There may come a time when drivers who don’t live on the Upper East Side will be prevented from consistently parking there.
On Feb. 7, Community Board 8’s Transportation Committee discussed the possible future implementation of a residential parking permit zone. The session comes as congestion pricing tolls are set to become a reality soon, which will shift Manhattan traffic patterns.
Before residential parking permits could be issued in areas such as the UES, of course, a state law amending traffic regulations–and allowing government bodies such as the City Council to locally oversee any permit program–would need to be passed. State Senator Michael Genaris (Queens) unveiled a proposal to that end last March, but it hasn’t gained much traction.
A bill introduced by State Assembly Member Daniel O’Donnell (Upper West Side) last January has made slightly more progress, and notes that the city of New York might make a study of any permitting system’s “environmental impact,” not to mention “equity issues” such as household income. It was referred to the Assembly’s Transportation Committee this year.
To help bolster public understanding of what local residential parking permitting might eventually look like, the Transportation Committee invited Raynell Cooper to give a presentation. Cooper, who manages policy for San Francisco’s Residential Parking Permit (RPP) program–which is a part of their “Muni” public transit system–noted that he didn’t speak for the MTA or NYC’s DOT.
However, he had plenty to say about how a UES parking permit system could be configured in many ways. The first consideration that is important is the size of the permitting zone, Cooper said. If the area is too big, people commuting for work can eat up the available parking spaces. If it’s too small, a well-attended event such as a birthday party can have the same effect.
As far as cost goes, Cooper said, “I do not suggest having free permits.” San Francisco uses a “cost recovery” model, with rates determined by “adding up the number of costs and dividing it by the number of permits.” That city’s current yearly permit rate is $170, but will reportedly reach $200 in the next couple of fiscal years due to inflation.
“Just like anything in government budgeting, labor is gonna be the biggest cost,” Cooper clarified. For example, the Muni system must retain officers for its parking control division. It also has to deal with the costs of issuing permits and planning permitting zones, he said.
Public input would be vital for such a permitting system. One roadblock could come in the form of realizing that “there are more permits than there are parking spaces,” Cooper noted. Another difficulty for Muni–and whoever would enforce the permitting system in NYC–is the process of what Cooper calls “picking winners and losers.”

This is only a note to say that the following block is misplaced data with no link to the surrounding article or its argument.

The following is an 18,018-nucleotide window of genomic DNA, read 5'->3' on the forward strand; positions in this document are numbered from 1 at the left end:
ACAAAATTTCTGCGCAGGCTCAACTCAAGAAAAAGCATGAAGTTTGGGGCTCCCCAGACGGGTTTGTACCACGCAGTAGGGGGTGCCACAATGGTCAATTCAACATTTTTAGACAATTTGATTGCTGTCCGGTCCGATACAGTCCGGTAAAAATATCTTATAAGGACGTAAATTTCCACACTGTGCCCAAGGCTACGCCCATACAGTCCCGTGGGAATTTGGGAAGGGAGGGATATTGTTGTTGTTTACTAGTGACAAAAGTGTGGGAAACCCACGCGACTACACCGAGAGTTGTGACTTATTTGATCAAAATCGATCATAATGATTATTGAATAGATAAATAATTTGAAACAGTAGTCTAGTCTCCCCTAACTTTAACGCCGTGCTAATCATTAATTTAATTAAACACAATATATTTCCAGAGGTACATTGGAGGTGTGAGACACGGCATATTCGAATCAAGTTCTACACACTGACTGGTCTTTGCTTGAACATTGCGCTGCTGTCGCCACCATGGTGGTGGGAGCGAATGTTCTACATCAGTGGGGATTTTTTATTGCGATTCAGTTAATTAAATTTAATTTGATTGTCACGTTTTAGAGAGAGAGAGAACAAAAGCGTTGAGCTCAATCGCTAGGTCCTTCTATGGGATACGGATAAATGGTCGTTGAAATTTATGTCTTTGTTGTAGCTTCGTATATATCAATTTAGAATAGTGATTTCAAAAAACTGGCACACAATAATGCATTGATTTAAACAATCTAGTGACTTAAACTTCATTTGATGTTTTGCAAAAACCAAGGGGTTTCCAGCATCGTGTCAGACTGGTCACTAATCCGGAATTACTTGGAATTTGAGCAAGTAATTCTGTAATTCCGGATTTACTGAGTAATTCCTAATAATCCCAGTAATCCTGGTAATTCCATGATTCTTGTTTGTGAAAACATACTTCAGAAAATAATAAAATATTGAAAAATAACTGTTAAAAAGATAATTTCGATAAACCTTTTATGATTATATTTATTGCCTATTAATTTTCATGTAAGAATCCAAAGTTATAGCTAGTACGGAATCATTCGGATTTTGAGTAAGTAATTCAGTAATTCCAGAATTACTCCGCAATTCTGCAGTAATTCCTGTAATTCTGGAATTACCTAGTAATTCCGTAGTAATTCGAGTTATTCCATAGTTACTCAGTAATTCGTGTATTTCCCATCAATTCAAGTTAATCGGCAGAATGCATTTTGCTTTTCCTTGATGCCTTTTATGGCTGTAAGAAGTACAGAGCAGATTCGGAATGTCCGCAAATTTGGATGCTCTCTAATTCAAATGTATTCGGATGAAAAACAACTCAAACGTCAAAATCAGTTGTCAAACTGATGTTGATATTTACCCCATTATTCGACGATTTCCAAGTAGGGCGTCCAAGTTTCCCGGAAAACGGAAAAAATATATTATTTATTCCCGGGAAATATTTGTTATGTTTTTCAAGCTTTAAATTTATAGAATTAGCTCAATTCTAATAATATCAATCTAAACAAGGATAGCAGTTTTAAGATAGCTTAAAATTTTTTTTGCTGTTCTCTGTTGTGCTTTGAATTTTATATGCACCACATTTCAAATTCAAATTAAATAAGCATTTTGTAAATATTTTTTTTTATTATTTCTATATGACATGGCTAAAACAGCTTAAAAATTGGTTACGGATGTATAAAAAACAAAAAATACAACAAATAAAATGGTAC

“You have to decide whether to fit people in, or whether you have to tell them that they’re not welcome to the same privileges as residents,” he added.
Congestion pricing, which Cooper called the impetus of permitting programs in NYC for “the last 15 years or so,” will present entirely new questions. Cooper, certainly something of an expert on residential parking permits, predicts that it could be a “shock to the [permitting] system that there’s not much of an equivalent for, at least in the North American planning context.”
However, he said he believes that such a system could please both NYC car users and those in the “non-car boat,” if the details are hammered out correctly. The essential question, according to Cooper, is what city residents feel like they “owe toresidents who park on the street.”
Depending on the values of a given neighborhood, this could range from a dedicated permitting system to absolutely nothing at all.
Then it was time for audience questions. Frank Farance, the president of the Roosevelt Island’s Resident’s Association, seemingly took issue with the entire idea. “Why is it that residents are able to get this? Is there a different paradigm?” he asked, in what was possibly a hint that Roosevelt Islanders are concerned about losing accessible Upper East Side parking.
Cooper told him that many of the current permitting variances in other cities were based on profession, such as an “industrial parking permit” for employees in Chicago’s industrial zone.
Rita Popper, a CB8 member, was curious if there might be a “limit” to issued permits–and if there would be a waiting list because of this. In response, Cooper described the tricky “balancing act” of making sure certain neighborhoods don’t see too many applications, and noted that San Francisco doesn’t have a permit waiting list. Cities like Amsterdam do, he said, and also have quite affordable permits.
In other words, NYC shouldn’t rule out looking across the pond for a model worth importing.